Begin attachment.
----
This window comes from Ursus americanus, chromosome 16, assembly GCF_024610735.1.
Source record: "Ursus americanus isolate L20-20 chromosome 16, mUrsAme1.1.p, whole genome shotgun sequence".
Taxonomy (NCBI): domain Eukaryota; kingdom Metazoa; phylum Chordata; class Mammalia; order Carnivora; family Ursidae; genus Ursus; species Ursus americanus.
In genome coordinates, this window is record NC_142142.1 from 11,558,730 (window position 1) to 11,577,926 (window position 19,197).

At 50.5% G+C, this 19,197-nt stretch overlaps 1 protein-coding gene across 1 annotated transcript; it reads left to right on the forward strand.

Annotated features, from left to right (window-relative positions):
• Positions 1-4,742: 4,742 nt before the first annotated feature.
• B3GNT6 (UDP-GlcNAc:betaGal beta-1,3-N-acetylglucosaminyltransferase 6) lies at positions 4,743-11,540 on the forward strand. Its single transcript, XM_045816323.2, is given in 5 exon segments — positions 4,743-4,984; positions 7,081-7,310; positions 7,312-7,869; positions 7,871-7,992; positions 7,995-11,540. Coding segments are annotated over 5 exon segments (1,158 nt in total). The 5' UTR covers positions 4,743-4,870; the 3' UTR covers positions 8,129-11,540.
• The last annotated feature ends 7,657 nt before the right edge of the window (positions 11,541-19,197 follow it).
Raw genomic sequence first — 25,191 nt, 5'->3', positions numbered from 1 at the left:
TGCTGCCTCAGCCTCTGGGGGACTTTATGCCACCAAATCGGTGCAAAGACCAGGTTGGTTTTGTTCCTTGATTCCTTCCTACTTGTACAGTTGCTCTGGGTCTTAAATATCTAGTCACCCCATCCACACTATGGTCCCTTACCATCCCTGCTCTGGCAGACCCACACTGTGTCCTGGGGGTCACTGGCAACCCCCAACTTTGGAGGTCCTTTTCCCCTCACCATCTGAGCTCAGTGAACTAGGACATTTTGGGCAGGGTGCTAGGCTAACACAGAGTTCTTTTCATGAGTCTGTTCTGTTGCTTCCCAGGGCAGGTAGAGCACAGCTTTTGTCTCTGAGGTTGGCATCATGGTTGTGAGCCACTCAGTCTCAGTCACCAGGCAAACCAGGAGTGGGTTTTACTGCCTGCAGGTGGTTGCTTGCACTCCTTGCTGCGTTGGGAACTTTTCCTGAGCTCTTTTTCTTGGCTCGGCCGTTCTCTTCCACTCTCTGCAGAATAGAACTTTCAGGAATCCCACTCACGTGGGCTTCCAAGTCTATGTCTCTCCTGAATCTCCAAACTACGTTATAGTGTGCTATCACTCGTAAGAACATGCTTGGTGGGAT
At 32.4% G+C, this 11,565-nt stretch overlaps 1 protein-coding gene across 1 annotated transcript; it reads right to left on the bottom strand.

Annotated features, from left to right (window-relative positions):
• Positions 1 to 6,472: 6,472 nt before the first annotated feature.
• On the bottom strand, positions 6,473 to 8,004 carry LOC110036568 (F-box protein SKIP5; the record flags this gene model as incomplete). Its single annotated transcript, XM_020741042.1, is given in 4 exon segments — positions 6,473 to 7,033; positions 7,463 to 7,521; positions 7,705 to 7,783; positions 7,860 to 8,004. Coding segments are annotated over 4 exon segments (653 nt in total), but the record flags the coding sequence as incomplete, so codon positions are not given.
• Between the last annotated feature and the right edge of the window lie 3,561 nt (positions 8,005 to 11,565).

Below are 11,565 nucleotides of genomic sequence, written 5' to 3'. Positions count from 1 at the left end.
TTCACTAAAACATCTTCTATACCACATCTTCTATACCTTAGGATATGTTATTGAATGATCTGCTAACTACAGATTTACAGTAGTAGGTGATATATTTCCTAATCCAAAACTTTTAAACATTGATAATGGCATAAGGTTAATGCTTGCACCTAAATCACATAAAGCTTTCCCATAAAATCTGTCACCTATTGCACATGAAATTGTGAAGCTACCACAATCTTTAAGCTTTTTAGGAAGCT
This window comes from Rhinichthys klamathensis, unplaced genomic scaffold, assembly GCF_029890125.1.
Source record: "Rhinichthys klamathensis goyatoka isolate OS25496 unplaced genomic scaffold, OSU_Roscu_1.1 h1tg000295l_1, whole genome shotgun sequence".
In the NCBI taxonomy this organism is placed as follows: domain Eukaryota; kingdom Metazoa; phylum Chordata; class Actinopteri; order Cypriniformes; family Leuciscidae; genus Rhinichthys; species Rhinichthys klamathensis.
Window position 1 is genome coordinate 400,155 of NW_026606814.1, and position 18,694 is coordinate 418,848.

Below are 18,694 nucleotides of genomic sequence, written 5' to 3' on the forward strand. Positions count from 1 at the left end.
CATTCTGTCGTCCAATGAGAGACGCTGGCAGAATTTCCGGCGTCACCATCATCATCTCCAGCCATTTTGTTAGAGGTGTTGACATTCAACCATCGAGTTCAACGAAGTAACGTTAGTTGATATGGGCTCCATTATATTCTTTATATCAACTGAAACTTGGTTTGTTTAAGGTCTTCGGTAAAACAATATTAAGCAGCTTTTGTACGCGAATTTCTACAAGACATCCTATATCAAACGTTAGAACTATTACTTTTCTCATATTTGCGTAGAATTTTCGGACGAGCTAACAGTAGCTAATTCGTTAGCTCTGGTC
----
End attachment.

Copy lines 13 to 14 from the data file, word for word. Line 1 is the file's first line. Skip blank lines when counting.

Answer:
Annotated features, from left to right (window-relative positions):
• Positions 1 to 6,472: 6,472 nt before the first annotated feature.